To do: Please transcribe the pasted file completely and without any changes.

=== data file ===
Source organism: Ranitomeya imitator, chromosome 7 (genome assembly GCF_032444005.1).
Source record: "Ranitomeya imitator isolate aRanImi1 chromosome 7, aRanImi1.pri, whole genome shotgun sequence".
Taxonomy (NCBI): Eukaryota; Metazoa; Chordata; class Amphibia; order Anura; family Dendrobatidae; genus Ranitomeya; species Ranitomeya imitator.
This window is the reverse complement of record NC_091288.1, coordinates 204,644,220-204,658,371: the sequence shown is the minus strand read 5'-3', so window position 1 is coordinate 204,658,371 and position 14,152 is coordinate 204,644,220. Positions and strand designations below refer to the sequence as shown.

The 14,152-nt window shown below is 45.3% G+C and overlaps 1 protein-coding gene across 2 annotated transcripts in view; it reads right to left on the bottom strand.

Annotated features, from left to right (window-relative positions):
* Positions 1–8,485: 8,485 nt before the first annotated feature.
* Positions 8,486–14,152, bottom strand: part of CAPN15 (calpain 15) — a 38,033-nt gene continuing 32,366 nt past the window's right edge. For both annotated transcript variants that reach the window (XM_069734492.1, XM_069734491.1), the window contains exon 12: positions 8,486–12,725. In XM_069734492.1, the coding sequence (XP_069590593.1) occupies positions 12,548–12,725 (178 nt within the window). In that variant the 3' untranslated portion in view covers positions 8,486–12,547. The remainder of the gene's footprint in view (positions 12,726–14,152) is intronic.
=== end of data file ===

Source organism: Ranitomeya imitator, chromosome 7 (genome assembly GCF_032444005.1).
Source record: "Ranitomeya imitator isolate aRanImi1 chromosome 7, aRanImi1.pri, whole genome shotgun sequence".
Taxonomy (NCBI): Eukaryota; Metazoa; Chordata; class Amphibia; order Anura; family Dendrobatidae; genus Ranitomeya; species Ranitomeya imitator.
This window is the reverse complement of record NC_091288.1, coordinates 204,644,220-204,658,371: the sequence shown is the minus strand read 5'-3', so window position 1 is coordinate 204,658,371 and position 14,152 is coordinate 204,644,220. Positions and strand designations below refer to the sequence as shown.

The 14,152-nt window shown below is 45.3% G+C and overlaps 1 protein-coding gene across 2 annotated transcripts in view; it reads right to left on the bottom strand.

Annotated features, from left to right (window-relative positions):
* Positions 1–8,485: 8,485 nt before the first annotated feature.
* Positions 8,486–14,152, bottom strand: part of CAPN15 (calpain 15) — a 38,033-nt gene continuing 32,366 nt past the window's right edge. For both annotated transcript variants that reach the window (XM_069734492.1, XM_069734491.1), the window contains exon 12: positions 8,486–12,725. In XM_069734492.1, the coding sequence (XP_069590593.1) occupies positions 12,548–12,725 (178 nt within the window). In that variant the 3' untranslated portion in view covers positions 8,486–12,547. The remainder of the gene's footprint in view (positions 12,726–14,152) is intronic.